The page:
A shoe hammer, a claw hammer and a sledgehammer which matched indentations in some of the skulls were on display in the Bender Museum in Cherryvale until it closed in 1978. They can now be seen in a case in the Cherryvale Museum. A small knife reportedly found hidden in a mantel clock in the Bender house can be viewed upon request at the Kansas Museum of History. The blade is still covered in reddish-brown stains.

Bloody Benders knife used to cut the throats of their victims

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Adele Jergens

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Anne Nagel

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Barbara Bates

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Jane Greer

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Jesus and Mary on Google Street View

The Lord works in mysterious ways, such as photo bombing Google Earth.

Jesus and Mary appear on Google Street View

Apparently Jesus and Mary have grown weary of appearing on grilled cheese sandwiches and other random objects. They have decided to join the ranks of prostitutes and public urination caught on Google’s Street View cameras.

People believe a recent anomaly in Google’s Street View is Jesus and Mary hovering in the air on the A5 highway near Walensee, Switzerland.

See it for yourself right here.

Dollhouse Graves

These grave markers are as sad as they are sweet. These dollhouses were built by grieving parents for their beloved daughters, complete with favorite toys and other significant items. Though they are plagued by vandalism through the years, they continue to be kept up and restored when need be.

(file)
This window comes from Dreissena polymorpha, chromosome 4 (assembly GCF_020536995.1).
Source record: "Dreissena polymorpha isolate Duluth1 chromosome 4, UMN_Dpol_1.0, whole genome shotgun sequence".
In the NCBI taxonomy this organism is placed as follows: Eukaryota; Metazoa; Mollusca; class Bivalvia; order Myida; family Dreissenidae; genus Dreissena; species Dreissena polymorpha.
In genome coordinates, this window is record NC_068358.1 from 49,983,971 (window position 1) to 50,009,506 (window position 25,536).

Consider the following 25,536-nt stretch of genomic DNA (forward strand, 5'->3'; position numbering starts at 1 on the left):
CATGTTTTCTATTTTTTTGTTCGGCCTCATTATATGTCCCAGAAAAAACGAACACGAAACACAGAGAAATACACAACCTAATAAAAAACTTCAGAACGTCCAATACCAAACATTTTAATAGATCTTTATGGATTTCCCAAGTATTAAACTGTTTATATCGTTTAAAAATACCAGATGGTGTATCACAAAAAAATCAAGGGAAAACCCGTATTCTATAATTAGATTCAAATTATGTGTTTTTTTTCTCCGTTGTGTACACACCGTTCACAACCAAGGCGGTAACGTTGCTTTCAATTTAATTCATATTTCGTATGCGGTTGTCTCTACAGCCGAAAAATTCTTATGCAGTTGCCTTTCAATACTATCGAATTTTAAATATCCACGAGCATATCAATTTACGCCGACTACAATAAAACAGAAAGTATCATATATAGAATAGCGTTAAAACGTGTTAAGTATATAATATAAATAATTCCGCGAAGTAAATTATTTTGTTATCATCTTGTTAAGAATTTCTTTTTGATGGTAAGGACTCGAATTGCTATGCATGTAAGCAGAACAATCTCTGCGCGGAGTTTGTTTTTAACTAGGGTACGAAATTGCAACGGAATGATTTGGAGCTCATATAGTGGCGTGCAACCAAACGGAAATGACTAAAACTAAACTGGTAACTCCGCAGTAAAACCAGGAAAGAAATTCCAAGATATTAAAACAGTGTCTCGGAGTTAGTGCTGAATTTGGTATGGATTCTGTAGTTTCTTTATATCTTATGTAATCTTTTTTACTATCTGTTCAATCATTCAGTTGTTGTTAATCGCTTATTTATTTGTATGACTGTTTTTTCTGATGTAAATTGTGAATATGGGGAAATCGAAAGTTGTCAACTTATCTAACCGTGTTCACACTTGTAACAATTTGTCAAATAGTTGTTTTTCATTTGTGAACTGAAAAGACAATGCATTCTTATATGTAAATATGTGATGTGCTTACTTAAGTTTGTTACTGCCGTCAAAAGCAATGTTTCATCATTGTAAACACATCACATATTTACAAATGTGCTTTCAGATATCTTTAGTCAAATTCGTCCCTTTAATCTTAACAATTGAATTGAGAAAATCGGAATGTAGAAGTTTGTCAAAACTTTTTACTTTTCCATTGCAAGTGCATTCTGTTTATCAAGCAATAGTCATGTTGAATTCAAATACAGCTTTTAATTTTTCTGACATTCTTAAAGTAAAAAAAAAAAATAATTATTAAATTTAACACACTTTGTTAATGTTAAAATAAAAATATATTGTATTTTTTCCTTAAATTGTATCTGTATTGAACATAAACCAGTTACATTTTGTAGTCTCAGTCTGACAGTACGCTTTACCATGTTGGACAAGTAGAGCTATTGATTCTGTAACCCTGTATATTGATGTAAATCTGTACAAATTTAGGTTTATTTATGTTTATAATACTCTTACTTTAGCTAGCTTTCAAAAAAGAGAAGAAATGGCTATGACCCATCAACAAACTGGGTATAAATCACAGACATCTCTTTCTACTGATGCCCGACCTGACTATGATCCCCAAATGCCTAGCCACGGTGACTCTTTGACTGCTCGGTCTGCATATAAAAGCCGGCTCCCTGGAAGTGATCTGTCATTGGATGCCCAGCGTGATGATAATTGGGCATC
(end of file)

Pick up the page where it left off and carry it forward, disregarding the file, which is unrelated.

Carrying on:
Dorothy Marie Harvey (1926-1931)

The dollhouse grave of Dorothy Marie Harvey

The gravestone of Dorothy Marie Harvey

Dorothy Marie Harvey and her family were passing through Medina, Tennessee on their way North to find work. When Dorothy got measles and died, the townfolk helped her family bury her in Hope Hill Cemetery.

Her parents left her behind and continued on.

The original dollhouse grave marker of Dorothy Marie Harvey

Local legends says that you can sometimes see Dorothy when you look in the windows of her dollhouse.

Vivian Mae Allison (1894-1899)

The dollhouse grave of Vivian Mae Allison in Connersville, Indiana

The interior of Vivian Mae Allison's dollhouse grave

The dollhouse of Vivian Mae Allison is located in the Connersville City Cemetery in Connersville, Indiana.

Lova Cline (1902-1908)

The dollhouse grave of Lova Cline in Arlington, Indiana

The interior of Lova Cline's dollhouse grave

Lova Cline’s dollhouse memorial is in the Arlington East Hill Cemetery in Arlington, Indiana.

Nadine Earles (1929-1933)

The dollhouse grave of Nadine Earles in Lanett, Alabama

The interior of Nadine Earles dollhouse grave, containing her favorite toys

The grave of Nadine Earles is in the Oakwood Cemetery in Lanett, Alabama.

The story goes that Nadine wanted a dollhouse for Christmas. Since she died just before the holiday, her parents built her a dollhouse on her grave and filled it with her toys and personal belongings.